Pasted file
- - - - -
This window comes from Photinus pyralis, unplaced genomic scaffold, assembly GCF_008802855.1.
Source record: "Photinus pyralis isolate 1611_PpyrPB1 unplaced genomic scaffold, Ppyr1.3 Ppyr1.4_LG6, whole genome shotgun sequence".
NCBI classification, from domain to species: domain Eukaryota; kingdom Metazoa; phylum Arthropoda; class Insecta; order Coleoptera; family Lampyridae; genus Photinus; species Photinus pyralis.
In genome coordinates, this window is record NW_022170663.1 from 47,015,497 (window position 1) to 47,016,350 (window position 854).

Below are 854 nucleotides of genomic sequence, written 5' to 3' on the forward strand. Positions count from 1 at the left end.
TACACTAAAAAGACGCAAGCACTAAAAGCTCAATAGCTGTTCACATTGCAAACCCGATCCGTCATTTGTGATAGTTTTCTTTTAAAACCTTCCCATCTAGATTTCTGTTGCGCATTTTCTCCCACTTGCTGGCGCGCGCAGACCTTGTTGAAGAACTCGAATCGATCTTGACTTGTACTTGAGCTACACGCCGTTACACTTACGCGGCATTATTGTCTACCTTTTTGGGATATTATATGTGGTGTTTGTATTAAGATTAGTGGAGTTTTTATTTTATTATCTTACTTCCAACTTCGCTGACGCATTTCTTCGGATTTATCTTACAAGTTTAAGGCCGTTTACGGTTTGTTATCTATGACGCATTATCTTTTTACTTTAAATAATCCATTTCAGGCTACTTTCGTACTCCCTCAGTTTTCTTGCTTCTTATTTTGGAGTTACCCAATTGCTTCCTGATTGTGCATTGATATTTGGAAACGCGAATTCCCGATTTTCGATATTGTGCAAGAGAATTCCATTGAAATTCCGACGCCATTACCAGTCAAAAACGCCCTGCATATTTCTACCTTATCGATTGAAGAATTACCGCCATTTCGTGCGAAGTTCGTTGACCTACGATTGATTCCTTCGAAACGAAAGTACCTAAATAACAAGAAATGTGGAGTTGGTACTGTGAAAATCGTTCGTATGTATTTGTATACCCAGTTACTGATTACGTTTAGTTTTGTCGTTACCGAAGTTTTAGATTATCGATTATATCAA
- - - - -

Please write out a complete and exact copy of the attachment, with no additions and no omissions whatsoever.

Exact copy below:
This window comes from Photinus pyralis, unplaced genomic scaffold, assembly GCF_008802855.1.
Source record: "Photinus pyralis isolate 1611_PpyrPB1 unplaced genomic scaffold, Ppyr1.3 Ppyr1.4_LG6, whole genome shotgun sequence".
NCBI classification, from domain to species: domain Eukaryota; kingdom Metazoa; phylum Arthropoda; class Insecta; order Coleoptera; family Lampyridae; genus Photinus; species Photinus pyralis.
In genome coordinates, this window is record NW_022170663.1 from 47,015,497 (window position 1) to 47,016,350 (window position 854).

Below are 854 nucleotides of genomic sequence, written 5' to 3' on the forward strand. Positions count from 1 at the left end.
TACACTAAAAAGACGCAAGCACTAAAAGCTCAATAGCTGTTCACATTGCAAACCCGATCCGTCATTTGTGATAGTTTTCTTTTAAAACCTTCCCATCTAGATTTCTGTTGCGCATTTTCTCCCACTTGCTGGCGCGCGCAGACCTTGTTGAAGAACTCGAATCGATCTTGACTTGTACTTGAGCTACACGCCGTTACACTTACGCGGCATTATTGTCTACCTTTTTGGGATATTATATGTGGTGTTTGTATTAAGATTAGTGGAGTTTTTATTTTATTATCTTACTTCCAACTTCGCTGACGCATTTCTTCGGATTTATCTTACAAGTTTAAGGCCGTTTACGGTTTGTTATCTATGACGCATTATCTTTTTACTTTAAATAATCCATTTCAGGCTACTTTCGTACTCCCTCAGTTTTCTTGCTTCTTATTTTGGAGTTACCCAATTGCTTCCTGATTGTGCATTGATATTTGGAAACGCGAATTCCCGATTTTCGATATTGTGCAAGAGAATTCCATTGAAATTCCGACGCCATTACCAGTCAAAAACGCCCTGCATATTTCTACCTTATCGATTGAAGAATTACCGCCATTTCGTGCGAAGTTCGTTGACCTACGATTGATTCCTTCGAAACGAAAGTACCTAAATAACAAGAAATGTGGAGTTGGTACTGTGAAAATCGTTCGTATGTATTTGTATACCCAGTTACTGATTACGTTTAGTTTTGTCGTTACCGAAGTTTTAGATTATCGATTATATCAA